Mortgage rates can be pretty volatile. Just like stocks, they can change daily depending on what’s happening in the economy.
Beyond that, mortgage rates can move based on news that doesn’t involve a report on the economic calendar, such as a jobs report, GDP, housing starts, inflation, etc.
Even if there isn’t a direct financial implication to a news story, mortgage rates can go up or down.
Just consider the recent conflict with Iran, which may have pushed mortgage rates down a little lower, even though it was unclear what the outcome would be.
It turned out to be a short-lived situation, despite any obvious conclusion or resolution, but that’s just one of many recent examples.
How the Coronavirus Could Affect Mortgage Rates
- Fear of a global economic slowdown has hit financial markets
- Dow Jones off nearly 1,000 points, Nasdaq down 350 points
- Investors fleeing market for safety of alternatives like bonds
- This has pushed the 10-year bond yield down near its all-time low
Now we’re dealing with what could be seen as a global pandemic in the spread of Novel Coronavirus (COVID-19).
It may or may not have originated in Wuhan, China, but it has rapidly made its way across the globe, with Italy just confirming a fifth death from the virus.
The World Health Organization (WHO) hasn’t yet declared the coronavirus outbreak a pandemic, but did say it has “pandemic potential.”
In other words, there’s a lot to fear due to the unknown and the very real loss of life, and that explains the recent pullback in the stock market.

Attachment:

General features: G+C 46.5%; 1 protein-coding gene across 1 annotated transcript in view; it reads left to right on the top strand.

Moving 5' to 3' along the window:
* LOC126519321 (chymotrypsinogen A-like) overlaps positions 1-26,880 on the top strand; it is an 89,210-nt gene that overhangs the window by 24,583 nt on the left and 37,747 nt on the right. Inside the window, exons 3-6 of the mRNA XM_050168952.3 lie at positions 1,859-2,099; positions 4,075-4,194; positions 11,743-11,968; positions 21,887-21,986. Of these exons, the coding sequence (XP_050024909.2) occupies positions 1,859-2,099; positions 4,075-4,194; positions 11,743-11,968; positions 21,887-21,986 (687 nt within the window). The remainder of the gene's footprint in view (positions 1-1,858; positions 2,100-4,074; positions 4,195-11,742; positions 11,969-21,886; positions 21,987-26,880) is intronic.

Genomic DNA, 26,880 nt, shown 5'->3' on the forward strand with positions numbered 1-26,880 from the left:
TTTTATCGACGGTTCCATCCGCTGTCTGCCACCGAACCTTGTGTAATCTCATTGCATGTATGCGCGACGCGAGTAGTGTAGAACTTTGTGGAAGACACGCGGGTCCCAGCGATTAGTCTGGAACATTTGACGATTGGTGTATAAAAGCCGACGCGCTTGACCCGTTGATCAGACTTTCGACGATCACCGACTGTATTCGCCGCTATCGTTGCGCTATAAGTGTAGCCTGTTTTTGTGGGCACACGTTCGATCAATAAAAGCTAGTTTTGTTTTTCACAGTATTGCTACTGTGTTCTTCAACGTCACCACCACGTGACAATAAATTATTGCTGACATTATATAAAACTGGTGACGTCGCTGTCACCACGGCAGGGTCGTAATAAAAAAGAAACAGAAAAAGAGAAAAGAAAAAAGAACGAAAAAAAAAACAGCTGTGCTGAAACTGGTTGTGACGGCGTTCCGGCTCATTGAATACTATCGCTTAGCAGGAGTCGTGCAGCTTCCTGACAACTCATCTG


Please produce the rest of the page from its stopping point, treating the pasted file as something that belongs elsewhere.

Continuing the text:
At the time of this writing, the Dow Jones was off nearly 1,000 points and the Nasdaq was down over 350 points. And that’s after a bad Friday as well.
Part of that has to do with the fact that large companies like Apple have already warned of profit hits due to global supply chain issues, which may affect sales.
The trillion-dollar company acts as a bellwether to other large corporations and the economy at large.
In short, when bad news happens, stocks go down. This is the market’s natural tendency to flee the volatility of the stock market for the relative safety of the bond market.
Some investors may also seek out “safe haven assets” such as gold, which tend to perform well in times of fear and despair.
There is typically a negative correlation between stocks and bond prices, and so today we’re seeing a big drop in the 10-year bond yield.
Long story short, when bond yields drop, so too do mortgage rates.
The Coronavirus Has the Ability to Push Mortgage Rates to All-Time Lows
- 30-year fixed rates are only about .25% above all-time lows
- Won’t take much for mortgage rates to test new records
- Impact will depend on whether coronavirus spreads or slows
- Watch out for a quick reversal if any good news surfaces
We know investors are quick to ditch risk when there’s uncertainty in the air. But the bigger question is will this pullback be meaningful?
Will it actually matter in a few months (or even a few weeks), or will it turn out to be just another headline that goes away once things settle down?
Hopefully it does get resolved soon for the sake of anyone affected.
But because we don’t have those answers yet, there’s a good chance stocks will continue to fall, at least in the short term.
Of course, mortgage rates are already pretty rock-bottom, and not necessarily holding anyone back. It’s the sky-high home prices that are causing affordability issues.
And really, lower rates may just exacerbate an already hot housing market, which is ushering in a return to bidding wars.
With regard to how much rates might move, it’s not totally clear since the coronavirus outlook can change in an instant.
As it stands now, the 30-year fixed is averaging 3.49%, which is just 18 basis points (0.18%) above its all-time low, per Freddie Mac data.
It wouldn’t take a whole lot for rates to test new historic lows given the fear and uncertainty at the moment.
Conversely, mortgage lenders will be quick to adjust their rate sheets higher if there’s any glimmer of good news on the topic.
Remember, with rates already so low, it’s harder for them to move even lower than it is for lenders to stand put or simply increase them.